Long Island City kids… perhaps not the first thing you think of when the topic of LIC comes up. And while it’s true that Long Island City continues to be an exciting place to live for artists and other creative types, as well as for young professionals, increasingly families, young kids in tow are settling down in this former industrial area.
No one who has gone to look at a Long Island City rental apartment–or been over there for any number of any other excellent cultural (PS1) or culinary reasons (Tournesol)–needs to be sold on the location, both for its spectacular Manhattan skyline views from those East River-front luxury complexes that keep sprouting up, and for its two-stop commute into Midtown via the 7 train.
But even as evidence anecdotal and otherwise suggest that LIC rental apartments are becoming more and more coveted by families–notably, according to the New York Times, two-bedroom LIC apartments saw the largest rent increases in the neighborhood over the last two years–is the community prepared to handle an influx of kids to Long Island City?
Well, yes and no. Parents of Long Island City kids are quick to point out the daily quality-of-life benefits that they’ve found, including the already-prevalent waterfront parks (with many more to come), the cheaper rents than they found for similarly-sized spaces across the river in Manhattan, and for the communal, slowed-down, almost suburban feel of the neighborhood.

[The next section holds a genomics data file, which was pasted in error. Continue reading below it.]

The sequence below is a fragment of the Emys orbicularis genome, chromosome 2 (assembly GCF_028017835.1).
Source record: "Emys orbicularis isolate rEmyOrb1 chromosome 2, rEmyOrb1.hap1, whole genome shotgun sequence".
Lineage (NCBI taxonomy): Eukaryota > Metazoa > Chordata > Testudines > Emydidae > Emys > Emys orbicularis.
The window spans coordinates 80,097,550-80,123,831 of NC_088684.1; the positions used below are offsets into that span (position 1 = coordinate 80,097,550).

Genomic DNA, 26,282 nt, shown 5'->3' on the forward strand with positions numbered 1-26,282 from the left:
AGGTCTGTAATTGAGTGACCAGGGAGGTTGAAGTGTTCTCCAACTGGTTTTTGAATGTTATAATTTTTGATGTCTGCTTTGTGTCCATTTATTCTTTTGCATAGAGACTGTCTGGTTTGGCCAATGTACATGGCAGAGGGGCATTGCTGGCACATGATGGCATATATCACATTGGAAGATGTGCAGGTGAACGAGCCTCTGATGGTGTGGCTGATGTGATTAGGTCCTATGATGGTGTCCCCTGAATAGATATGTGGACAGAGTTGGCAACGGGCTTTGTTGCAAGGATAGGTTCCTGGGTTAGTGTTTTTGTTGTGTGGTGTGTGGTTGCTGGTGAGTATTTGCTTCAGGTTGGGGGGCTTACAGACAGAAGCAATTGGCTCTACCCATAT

But there are some things found wanting. For one: like too many places in city, the area could really use a great supermarket, because as appealing as the offerings at the neighborhood’s main grocery, Food Cellar, are, it’s “more a high-end than a day-to-day kind of store.”
Or, as Catalina Villamizar, mother of a three-year boy, puts it: “We need more services. More day care, places to get a kid’s haircut, doctors, all that kind of stuff.” Prediction: if developers continue to build two- and -three-bedroom apartments, the supply of services for Long Island City kids and their families will follow.
In fact, Long Island City has become so happening that a couple of LIC-based businesses are expanding to nearby Williamsburg! Yes, residents of Williamsburg rental apartments will soon be able to enjoy first-rate espressos, pour-overs and frosted maple scones at the always-abustle Sweetleaf coffee bar, just like their upriver, Queens-based, Long Island city counterparts.
And, as always with Williamsburg stories, the rapid-growth, new-food-spot news doesn’t stop there. A half-mile or so to the south of where Sweetleaf is planning on setting down, the Williamsburg boom continues apace. A recent article in the Wall Street Journal spelled out some changes in South Williamsburg–Whirlybird coffee shop, Kabob Shack, and Mercado on Kent, a contemporary Basque-inspired restaurant are just three of the newcomers to arrive–and the inevitable tensions and anxiety such development has engendered in the neighborhood’s “old guard.”
But the biggest potential nabe-changer is yet to come: the planned residential-ization of the enormous Domino Sugar refinery site, which include some 2,200 new Williamsburg rental apartment units.
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